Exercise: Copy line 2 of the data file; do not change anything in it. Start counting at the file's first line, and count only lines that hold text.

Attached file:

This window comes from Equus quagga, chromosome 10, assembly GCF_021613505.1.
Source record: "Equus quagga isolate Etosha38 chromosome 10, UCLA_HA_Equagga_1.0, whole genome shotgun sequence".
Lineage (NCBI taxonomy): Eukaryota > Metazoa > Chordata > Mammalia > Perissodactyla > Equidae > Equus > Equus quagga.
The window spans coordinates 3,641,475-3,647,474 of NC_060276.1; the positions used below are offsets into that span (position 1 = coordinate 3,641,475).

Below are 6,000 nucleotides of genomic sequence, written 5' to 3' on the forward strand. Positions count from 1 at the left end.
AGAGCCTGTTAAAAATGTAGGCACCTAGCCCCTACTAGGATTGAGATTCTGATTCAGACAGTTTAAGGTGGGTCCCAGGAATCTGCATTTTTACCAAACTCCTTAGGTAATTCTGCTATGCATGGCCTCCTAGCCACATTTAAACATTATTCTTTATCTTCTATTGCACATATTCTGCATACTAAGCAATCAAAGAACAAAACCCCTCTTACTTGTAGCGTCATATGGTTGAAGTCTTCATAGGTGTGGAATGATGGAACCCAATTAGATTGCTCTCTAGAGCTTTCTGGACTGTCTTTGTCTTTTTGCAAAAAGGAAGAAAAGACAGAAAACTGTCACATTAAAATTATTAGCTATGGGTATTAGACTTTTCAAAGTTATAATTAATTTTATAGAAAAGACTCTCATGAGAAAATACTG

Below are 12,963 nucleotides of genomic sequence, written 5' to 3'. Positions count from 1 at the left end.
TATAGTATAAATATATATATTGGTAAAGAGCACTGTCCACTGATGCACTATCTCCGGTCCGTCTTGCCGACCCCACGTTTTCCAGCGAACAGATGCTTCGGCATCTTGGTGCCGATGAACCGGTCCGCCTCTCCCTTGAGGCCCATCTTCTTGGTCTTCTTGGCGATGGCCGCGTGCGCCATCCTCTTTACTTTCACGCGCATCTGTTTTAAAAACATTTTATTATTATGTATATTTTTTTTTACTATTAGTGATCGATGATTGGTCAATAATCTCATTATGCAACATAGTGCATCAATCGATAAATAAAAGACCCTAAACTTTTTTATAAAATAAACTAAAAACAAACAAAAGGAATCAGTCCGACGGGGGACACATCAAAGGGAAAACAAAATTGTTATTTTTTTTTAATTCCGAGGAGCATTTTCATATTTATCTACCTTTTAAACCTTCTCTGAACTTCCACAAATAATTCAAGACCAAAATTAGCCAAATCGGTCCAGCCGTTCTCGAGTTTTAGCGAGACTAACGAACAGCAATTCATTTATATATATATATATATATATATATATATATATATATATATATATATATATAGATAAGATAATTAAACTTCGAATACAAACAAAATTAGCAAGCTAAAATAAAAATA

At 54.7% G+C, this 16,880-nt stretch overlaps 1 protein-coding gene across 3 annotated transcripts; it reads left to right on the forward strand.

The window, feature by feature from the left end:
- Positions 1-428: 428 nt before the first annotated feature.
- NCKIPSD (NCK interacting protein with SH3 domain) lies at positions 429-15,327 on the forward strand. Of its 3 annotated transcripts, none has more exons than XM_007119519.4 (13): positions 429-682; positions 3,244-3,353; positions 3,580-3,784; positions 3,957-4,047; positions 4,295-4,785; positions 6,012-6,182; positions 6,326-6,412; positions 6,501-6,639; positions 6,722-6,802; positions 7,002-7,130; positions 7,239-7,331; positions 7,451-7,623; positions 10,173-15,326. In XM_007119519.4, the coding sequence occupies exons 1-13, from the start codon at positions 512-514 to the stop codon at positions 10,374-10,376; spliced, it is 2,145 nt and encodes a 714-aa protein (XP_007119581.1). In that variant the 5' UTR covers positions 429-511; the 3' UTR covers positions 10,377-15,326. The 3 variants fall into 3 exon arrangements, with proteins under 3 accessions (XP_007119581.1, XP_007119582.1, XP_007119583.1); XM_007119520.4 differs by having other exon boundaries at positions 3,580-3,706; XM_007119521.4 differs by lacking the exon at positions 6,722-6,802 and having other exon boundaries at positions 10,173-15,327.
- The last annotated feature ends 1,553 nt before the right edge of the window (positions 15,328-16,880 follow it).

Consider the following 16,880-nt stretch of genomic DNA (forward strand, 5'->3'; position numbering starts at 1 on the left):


Source record: "Equus quagga isolate Etosha38 chromosome 10, UCLA_HA_Equagga_1.0, whole genome shotgun sequence".